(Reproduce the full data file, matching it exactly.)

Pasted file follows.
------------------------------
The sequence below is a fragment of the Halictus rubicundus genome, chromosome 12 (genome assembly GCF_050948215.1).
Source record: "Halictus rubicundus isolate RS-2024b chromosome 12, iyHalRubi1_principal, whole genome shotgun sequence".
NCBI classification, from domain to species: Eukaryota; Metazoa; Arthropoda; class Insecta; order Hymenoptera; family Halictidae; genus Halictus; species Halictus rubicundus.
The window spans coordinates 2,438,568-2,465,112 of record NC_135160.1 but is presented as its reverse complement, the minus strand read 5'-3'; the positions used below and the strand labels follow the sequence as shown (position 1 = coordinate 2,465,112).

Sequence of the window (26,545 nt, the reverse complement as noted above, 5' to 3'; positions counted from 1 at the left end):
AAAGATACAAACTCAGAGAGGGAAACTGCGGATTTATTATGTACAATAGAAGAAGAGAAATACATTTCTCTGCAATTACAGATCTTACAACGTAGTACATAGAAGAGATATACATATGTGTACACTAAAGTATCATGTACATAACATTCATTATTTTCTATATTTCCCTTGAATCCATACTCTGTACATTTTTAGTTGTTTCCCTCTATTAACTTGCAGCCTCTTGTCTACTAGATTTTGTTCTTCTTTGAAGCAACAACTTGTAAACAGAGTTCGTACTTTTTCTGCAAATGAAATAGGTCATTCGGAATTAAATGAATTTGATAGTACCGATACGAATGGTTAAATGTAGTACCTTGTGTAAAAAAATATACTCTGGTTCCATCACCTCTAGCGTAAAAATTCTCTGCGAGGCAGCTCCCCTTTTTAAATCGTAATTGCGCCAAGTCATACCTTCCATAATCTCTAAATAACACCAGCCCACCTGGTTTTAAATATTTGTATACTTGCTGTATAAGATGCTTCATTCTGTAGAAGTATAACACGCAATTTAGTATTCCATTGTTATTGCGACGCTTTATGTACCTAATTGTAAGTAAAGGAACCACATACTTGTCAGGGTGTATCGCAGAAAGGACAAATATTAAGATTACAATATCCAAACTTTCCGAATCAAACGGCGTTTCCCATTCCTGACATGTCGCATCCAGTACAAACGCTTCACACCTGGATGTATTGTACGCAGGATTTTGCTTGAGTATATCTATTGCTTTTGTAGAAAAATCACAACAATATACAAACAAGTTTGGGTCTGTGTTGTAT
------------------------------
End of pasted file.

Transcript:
The sequence below is a fragment of the Halictus rubicundus genome, chromosome 12 (genome assembly GCF_050948215.1).
Source record: "Halictus rubicundus isolate RS-2024b chromosome 12, iyHalRubi1_principal, whole genome shotgun sequence".
NCBI classification, from domain to species: Eukaryota; Metazoa; Arthropoda; class Insecta; order Hymenoptera; family Halictidae; genus Halictus; species Halictus rubicundus.
The window spans coordinates 2,438,568-2,465,112 of record NC_135160.1 but is presented as its reverse complement, the minus strand read 5'-3'; the positions used below and the strand labels follow the sequence as shown (position 1 = coordinate 2,465,112).

Sequence of the window (26,545 nt, the reverse complement as noted above, 5' to 3'; positions counted from 1 at the left end):
AAAGATACAAACTCAGAGAGGGAAACTGCGGATTTATTATGTACAATAGAAGAAGAGAAATACATTTCTCTGCAATTACAGATCTTACAACGTAGTACATAGAAGAGATATACATATGTGTACACTAAAGTATCATGTACATAACATTCATTATTTTCTATATTTCCCTTGAATCCATACTCTGTACATTTTTAGTTGTTTCCCTCTATTAACTTGCAGCCTCTTGTCTACTAGATTTTGTTCTTCTTTGAAGCAACAACTTGTAAACAGAGTTCGTACTTTTTCTGCAAATGAAATAGGTCATTCGGAATTAAATGAATTTGATAGTACCGATACGAATGGTTAAATGTAGTACCTTGTGTAAAAAAATATACTCTGGTTCCATCACCTCTAGCGTAAAAATTCTCTGCGAGGCAGCTCCCCTTTTTAAATCGTAATTGCGCCAAGTCATACCTTCCATAATCTCTAAATAACACCAGCCCACCTGGTTTTAAATATTTGTATACTTGCTGTATAAGATGCTTCATTCTGTAGAAGTATAACACGCAATTTAGTATTCCATTGTTATTGCGACGCTTTATGTACCTAATTGTAAGTAAAGGAACCACATACTTGTCAGGGTGTATCGCAGAAAGGACAAATATTAAGATTACAATATCCAAACTTTCCGAATCAAACGGCGTTTCCCATTCCTGACATGTCGCATCCAGTACAAACGCTTCACACCTGGATGTATTGTACGCAGGATTTTGCTTGAGTATATCTATTGCTTTTGTAGAAAAATCACAACAATATACAAACAAGTTTGGGTCTGTGTTGTAT